Has your FAA medical certificate been denied for “substance dependence?” The first thing to know is that the Federal Aviation Administration (“FAA”) has a different definition of “substance dependence” than does the rest of the medical community. Specifically, the medical community typically evaluates whether an individual has a “substance use disorder” by determining whether that individual meets criteria under the Diagnostic and Statistical Manual of Mental Disorders (“DSM”). The FAA is usually quick to argue, however, that just because your psychiatrist, primary care physician, substance use counselor, or other healthcare professional doesn’t think you meet criteria for a disorder under the DSM, you can still meet criteria for “substance dependence” under the Federal Aviation Regulations (“FARs”). In other words, it’s easier to meet the FAA’s criteria for “substance dependence.”

So, how does the FAA define “substance dependence?” The FAA defines their criteria for “substance dependence” at 14 C.F.R. §67.107(a)(4)(ii), 14 C.F.R. §67.207(a)(4)(ii), and 14 C.F.R. §67.307(a)(4)(ii). These regulations, respectfully, coordinate to criteria for first-class, second-class, and third-class medical certification; however, the definition for “substance dependence” is identical across first-class, second-class, and third-class medical certification. The pertinent language from the FARs is as follows:

(ii) ‘Substance dependence’ means a condition in which a person is dependent on a substance, other than tobacco or ordinary xanthine-containing (e.g., caffeine) beverages, as evidenced by –

(A) Increased tolerance;

(B) Manifestation of withdrawal symptoms;

(C) Impaired control of use; or

(D) Continued use despite damage to physical health or impairment of social, personal, or occupational functioning.”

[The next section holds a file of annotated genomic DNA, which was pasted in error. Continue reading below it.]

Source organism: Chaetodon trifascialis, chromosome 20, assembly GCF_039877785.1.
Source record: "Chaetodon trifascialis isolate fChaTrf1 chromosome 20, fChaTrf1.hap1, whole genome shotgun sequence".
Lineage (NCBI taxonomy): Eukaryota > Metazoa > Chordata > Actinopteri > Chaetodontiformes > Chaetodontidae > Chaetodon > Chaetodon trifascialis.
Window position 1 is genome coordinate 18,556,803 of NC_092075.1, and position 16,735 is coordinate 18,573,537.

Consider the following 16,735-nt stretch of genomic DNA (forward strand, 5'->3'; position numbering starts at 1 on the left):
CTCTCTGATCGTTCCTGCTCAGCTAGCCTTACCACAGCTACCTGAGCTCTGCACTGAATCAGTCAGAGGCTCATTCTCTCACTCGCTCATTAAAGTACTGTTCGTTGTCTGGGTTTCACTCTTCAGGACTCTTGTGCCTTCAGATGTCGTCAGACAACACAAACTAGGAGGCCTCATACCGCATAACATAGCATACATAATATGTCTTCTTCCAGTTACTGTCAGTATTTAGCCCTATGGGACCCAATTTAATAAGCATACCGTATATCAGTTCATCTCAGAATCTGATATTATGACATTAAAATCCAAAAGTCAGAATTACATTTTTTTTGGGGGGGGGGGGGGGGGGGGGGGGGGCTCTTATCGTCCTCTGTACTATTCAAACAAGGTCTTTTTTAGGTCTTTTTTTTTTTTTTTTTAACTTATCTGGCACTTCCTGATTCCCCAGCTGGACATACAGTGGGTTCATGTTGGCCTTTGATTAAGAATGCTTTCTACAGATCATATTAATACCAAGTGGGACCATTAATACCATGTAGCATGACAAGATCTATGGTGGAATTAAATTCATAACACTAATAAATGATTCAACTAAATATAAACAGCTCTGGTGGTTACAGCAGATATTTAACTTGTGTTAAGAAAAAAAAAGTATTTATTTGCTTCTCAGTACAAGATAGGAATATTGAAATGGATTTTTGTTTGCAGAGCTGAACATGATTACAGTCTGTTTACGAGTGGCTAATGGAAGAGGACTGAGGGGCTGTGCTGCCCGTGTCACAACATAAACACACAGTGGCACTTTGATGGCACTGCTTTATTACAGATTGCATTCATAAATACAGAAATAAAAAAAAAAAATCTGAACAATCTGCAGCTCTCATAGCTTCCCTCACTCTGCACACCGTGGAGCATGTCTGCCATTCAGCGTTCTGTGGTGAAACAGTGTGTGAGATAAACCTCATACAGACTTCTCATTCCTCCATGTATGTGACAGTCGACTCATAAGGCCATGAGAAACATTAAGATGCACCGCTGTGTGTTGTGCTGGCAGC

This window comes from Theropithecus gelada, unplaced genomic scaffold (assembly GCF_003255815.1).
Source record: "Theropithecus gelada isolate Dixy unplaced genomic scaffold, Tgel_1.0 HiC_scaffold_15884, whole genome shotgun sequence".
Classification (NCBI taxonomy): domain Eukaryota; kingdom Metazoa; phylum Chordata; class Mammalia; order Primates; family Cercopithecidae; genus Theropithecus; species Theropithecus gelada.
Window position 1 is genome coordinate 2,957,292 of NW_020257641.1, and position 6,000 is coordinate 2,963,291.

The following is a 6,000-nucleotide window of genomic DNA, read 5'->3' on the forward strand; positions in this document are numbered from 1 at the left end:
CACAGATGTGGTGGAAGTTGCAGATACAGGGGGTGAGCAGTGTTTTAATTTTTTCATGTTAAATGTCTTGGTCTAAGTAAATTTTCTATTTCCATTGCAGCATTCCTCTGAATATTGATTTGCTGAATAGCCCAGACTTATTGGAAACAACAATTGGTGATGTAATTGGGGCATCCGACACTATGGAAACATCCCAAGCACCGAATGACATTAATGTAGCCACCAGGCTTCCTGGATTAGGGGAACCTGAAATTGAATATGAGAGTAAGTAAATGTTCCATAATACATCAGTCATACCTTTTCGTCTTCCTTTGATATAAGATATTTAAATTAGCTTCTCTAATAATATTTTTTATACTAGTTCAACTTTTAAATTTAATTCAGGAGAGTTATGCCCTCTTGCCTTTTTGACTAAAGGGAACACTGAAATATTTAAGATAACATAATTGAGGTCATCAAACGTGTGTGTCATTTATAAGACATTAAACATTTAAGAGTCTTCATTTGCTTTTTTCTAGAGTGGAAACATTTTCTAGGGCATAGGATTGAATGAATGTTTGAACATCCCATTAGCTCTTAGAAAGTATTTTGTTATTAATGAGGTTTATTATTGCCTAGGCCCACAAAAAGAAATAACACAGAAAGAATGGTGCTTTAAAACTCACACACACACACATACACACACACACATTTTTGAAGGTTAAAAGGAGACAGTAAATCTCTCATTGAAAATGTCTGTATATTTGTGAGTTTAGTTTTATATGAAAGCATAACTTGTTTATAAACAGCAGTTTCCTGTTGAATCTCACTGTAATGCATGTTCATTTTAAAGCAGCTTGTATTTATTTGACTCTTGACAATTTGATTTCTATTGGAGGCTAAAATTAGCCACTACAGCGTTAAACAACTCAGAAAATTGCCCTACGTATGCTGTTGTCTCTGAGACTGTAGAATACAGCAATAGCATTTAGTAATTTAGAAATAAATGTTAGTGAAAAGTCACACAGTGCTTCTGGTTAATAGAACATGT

See 14 C.F.R. §67.107, here: 14 CFR § 67.107 – Mental. | CFR | US Law | LII / Legal Information Institute (cornell.edu)

Read in full, the regulation requires the doctors in the FAA’s Office of Aerospace Medicine to review your case to establish whether your medical history meets one of these four criteria. These criteria will be reviewed in greater detail in later writings. Nevertheless, it is important to note that the FAA only has to think that you meet one of these criteria, rather than all four.

What does the FAA review to establish whether you meet criteria for “substance dependence?” The most common records that the FAA doctors review are police reports from DUI arrests, hospital records from motor vehicle accidents which involved drugs or alcohol, records from substance abuse facilities, and primary care physicians. Other times, when the FAA suspects you may have “substance dependence,” they will ask for you to provide a statement, identifying your past, present, and future plans of alcohol use. More often than not, these statements can also reveal to the FAA that an airman meets criteria for “substance dependence.”

Ultimately, if you feel you’ve been wrongly identified as meeting the FAA’s criteria for “substance dependence,” you need to consult with a FAA medical defense attorney.  If your FAA medical certificate was denied for “substance dependence,” there are opportunities for the FAA’s decision to be reconsidered and appealed. Learn more about what a FAA medical defense attorney at The Ison Law Firm can do for you. FAA Substance Abuse – The Pilot Lawyer

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